Human Rights Watch has urged Bangladesh to suspend its ‘war on drugs’ campaign until proper training and procedures are put in place to ensure that security forces act in conformity with legal standards.
The New York-based international rights body also said on Thursday that Bangladesh government should order an independent investigation into allegations of extrajudicial killings during the ‘war on drugs’.
“The campaign against drugs has led to more than 100 violent deaths at the hands of security forces, according to local media and nongovernmental organizations (NGOs),” the human rights watchdog said in a press release.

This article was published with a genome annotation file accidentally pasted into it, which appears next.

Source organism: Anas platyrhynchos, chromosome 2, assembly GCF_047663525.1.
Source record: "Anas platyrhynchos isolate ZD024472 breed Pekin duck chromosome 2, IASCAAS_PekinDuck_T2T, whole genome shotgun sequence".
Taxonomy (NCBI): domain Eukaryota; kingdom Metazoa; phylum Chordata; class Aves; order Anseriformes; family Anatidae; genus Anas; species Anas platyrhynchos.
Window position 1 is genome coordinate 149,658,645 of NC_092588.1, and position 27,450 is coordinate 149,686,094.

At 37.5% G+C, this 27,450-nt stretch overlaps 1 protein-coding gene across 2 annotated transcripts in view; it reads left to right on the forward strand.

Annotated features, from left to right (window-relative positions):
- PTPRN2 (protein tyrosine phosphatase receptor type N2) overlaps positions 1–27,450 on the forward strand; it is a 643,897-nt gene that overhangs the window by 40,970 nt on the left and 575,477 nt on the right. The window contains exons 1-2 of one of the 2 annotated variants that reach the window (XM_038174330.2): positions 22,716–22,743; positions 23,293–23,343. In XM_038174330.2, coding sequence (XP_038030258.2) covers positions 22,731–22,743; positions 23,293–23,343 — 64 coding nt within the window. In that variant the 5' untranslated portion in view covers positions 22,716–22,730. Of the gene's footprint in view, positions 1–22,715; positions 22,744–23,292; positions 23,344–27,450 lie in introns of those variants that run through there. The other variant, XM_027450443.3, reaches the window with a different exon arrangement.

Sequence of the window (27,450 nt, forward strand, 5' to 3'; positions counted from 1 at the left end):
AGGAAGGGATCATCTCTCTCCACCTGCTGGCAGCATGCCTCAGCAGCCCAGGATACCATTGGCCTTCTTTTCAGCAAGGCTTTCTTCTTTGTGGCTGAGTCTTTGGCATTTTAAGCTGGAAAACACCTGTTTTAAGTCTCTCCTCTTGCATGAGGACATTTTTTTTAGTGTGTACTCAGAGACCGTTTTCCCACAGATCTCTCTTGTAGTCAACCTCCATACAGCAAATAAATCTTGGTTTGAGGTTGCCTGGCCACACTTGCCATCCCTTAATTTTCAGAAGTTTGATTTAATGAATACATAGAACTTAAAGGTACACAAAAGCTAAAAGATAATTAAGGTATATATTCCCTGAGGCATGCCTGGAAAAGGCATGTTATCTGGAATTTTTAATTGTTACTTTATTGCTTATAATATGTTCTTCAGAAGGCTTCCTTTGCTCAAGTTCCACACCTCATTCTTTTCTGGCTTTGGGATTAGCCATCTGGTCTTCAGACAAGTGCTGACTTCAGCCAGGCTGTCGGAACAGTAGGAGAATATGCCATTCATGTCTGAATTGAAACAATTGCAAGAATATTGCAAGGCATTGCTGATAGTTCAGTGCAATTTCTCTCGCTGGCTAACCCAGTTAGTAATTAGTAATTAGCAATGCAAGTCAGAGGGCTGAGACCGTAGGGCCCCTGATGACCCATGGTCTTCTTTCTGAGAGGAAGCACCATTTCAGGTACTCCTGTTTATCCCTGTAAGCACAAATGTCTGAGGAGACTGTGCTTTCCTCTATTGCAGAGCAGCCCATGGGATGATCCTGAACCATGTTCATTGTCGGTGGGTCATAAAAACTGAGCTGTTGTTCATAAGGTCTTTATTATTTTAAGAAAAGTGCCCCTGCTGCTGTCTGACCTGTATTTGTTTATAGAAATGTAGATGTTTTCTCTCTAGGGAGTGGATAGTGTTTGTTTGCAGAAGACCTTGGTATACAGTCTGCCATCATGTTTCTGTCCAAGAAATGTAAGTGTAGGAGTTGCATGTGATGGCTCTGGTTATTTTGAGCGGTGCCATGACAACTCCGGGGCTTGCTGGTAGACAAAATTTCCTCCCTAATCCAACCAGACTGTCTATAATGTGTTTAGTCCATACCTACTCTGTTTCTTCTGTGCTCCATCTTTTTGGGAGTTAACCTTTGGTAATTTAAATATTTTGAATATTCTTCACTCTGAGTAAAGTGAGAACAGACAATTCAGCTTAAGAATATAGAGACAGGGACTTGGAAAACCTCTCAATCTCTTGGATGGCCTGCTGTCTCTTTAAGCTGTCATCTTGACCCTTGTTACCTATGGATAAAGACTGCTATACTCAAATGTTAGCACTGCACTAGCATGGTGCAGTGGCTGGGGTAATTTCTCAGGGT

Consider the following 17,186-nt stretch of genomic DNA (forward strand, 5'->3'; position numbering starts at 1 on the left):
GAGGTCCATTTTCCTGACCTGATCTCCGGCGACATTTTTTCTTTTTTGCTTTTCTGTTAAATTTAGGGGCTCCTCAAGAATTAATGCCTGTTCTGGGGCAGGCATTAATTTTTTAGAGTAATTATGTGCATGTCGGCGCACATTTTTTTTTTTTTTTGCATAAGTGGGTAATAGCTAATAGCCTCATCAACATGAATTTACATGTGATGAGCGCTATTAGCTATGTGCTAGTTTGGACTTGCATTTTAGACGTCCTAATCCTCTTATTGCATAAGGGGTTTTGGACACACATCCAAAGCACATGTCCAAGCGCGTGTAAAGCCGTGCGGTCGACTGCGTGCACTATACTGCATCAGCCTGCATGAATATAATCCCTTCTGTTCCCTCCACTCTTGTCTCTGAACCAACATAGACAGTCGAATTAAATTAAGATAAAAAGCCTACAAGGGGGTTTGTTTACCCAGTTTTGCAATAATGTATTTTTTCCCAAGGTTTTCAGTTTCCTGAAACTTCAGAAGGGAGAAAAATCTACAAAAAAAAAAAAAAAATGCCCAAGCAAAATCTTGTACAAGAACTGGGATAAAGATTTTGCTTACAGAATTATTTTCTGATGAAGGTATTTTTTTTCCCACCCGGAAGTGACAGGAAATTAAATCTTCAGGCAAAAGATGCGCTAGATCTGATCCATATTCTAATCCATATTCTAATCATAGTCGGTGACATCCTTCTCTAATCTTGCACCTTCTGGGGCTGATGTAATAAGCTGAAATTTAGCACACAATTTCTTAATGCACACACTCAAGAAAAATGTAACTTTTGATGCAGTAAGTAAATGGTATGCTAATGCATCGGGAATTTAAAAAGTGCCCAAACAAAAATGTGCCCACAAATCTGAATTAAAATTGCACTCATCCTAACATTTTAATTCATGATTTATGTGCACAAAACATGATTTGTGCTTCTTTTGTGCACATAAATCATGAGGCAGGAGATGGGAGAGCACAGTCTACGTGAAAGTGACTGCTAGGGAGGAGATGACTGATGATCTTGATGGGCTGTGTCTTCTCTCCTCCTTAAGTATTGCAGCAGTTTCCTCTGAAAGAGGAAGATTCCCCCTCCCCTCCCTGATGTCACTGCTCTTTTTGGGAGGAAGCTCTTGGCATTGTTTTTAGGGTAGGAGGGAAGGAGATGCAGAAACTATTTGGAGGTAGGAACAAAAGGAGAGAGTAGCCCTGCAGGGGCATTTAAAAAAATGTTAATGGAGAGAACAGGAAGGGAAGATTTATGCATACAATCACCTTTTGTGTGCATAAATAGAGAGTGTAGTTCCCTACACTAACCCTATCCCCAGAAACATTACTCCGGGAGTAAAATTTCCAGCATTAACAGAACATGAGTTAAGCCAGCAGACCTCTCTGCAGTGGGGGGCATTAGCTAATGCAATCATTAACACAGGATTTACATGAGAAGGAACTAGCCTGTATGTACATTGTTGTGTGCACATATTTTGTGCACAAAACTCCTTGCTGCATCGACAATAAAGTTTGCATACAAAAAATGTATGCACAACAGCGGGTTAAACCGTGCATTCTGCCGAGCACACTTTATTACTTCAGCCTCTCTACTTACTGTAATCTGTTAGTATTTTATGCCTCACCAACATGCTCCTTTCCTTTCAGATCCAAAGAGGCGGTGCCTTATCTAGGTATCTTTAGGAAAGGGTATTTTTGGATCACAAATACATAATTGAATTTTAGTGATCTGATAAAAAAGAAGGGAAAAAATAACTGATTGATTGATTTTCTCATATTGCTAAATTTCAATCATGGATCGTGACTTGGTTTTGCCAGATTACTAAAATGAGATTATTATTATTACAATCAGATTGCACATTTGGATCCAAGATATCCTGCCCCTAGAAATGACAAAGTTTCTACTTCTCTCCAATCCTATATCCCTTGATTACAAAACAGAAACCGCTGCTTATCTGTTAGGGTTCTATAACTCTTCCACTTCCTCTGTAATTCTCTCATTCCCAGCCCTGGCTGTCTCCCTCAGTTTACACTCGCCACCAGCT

“It should be suspended until proper training and procedures are put in place to ensure that security forces act in conformity with Bangladesh and international legal standards,” it reads.
“While drugs are a serious problem in Bangladesh, any campaign against them should be conducted within the rule of law and avoid the use of unnecessary force,” said Brad Adams, Asia director of HRW.
“Until this spate of killings is independently investigated and proper procedures are put in place to protect the public, the campaign should be suspended,” he said.
Bangladesh Prime Minister Sheikh Hasina announced a “war on drugs” in early May 2018 after a reported rise in methamphetamine sales and use.
Human Rights Watch urged the government to establish an independent commission to investigate allegations of extrajudicial killings.